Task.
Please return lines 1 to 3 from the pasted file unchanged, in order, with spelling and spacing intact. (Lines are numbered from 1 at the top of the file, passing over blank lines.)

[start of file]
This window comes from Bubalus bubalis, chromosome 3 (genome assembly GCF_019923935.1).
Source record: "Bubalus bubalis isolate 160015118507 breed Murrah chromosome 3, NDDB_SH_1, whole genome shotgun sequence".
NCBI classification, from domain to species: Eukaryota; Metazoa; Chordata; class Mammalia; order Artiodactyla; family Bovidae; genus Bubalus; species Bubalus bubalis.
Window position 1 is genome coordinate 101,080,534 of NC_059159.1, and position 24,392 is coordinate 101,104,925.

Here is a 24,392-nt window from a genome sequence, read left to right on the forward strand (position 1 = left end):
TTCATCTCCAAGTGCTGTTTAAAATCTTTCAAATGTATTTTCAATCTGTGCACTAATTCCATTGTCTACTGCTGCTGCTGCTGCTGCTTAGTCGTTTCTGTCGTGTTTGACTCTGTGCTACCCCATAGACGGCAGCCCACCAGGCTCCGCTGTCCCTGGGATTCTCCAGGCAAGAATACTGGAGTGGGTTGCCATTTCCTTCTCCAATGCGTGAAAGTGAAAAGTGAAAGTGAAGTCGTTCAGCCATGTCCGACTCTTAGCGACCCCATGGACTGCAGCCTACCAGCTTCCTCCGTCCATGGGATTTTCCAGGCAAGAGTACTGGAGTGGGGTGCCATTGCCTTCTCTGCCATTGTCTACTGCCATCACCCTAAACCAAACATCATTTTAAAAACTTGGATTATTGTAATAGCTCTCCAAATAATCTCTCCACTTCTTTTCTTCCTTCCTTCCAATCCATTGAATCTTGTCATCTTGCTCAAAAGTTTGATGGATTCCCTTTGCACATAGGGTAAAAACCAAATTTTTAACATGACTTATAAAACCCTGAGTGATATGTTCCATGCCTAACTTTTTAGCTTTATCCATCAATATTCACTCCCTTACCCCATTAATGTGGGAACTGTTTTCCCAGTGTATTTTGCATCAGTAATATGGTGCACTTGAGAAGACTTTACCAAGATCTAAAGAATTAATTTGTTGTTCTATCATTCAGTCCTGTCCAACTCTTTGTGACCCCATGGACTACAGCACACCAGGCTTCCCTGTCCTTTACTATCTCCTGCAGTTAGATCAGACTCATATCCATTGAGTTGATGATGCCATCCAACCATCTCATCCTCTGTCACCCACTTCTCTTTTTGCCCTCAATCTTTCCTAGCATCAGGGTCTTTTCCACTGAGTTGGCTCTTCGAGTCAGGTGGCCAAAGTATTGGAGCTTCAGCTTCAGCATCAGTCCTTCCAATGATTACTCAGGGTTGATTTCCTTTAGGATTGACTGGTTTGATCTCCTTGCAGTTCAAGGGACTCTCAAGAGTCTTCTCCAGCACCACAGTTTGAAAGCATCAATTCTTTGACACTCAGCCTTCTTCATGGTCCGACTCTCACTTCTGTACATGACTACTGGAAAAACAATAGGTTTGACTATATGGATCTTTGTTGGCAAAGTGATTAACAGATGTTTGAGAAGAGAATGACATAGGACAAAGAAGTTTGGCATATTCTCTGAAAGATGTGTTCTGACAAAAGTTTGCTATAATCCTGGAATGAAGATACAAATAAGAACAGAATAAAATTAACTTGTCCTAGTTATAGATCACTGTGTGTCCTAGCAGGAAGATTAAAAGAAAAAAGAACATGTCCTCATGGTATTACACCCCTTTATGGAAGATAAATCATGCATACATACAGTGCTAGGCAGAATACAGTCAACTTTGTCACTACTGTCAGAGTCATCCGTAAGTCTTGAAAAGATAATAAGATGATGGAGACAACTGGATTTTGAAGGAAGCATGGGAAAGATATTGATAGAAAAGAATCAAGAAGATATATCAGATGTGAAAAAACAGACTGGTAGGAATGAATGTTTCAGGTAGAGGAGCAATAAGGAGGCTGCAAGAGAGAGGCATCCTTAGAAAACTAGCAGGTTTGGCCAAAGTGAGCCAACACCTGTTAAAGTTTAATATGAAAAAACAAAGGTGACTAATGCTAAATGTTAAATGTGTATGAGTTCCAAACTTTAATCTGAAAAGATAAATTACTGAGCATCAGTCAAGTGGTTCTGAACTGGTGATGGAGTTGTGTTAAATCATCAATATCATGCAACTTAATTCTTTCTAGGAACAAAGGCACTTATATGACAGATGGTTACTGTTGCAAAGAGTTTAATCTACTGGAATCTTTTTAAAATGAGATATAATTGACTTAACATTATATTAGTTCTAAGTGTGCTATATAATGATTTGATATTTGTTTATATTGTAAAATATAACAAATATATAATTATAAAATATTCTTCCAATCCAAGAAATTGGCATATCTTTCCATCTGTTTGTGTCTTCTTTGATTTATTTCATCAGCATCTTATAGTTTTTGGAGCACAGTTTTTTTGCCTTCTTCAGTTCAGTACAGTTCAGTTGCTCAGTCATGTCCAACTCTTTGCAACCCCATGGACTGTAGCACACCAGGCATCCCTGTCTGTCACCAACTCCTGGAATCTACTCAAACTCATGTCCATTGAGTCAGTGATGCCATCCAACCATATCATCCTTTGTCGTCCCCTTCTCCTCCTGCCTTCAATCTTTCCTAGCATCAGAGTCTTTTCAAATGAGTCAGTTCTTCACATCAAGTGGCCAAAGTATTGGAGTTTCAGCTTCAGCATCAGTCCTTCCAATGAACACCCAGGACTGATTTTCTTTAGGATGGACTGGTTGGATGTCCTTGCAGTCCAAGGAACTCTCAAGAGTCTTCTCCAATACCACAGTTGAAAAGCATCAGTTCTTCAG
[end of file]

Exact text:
This window comes from Bubalus bubalis, chromosome 3 (genome assembly GCF_019923935.1).
Source record: "Bubalus bubalis isolate 160015118507 breed Murrah chromosome 3, NDDB_SH_1, whole genome shotgun sequence".
NCBI classification, from domain to species: Eukaryota; Metazoa; Chordata; class Mammalia; order Artiodactyla; family Bovidae; genus Bubalus; species Bubalus bubalis.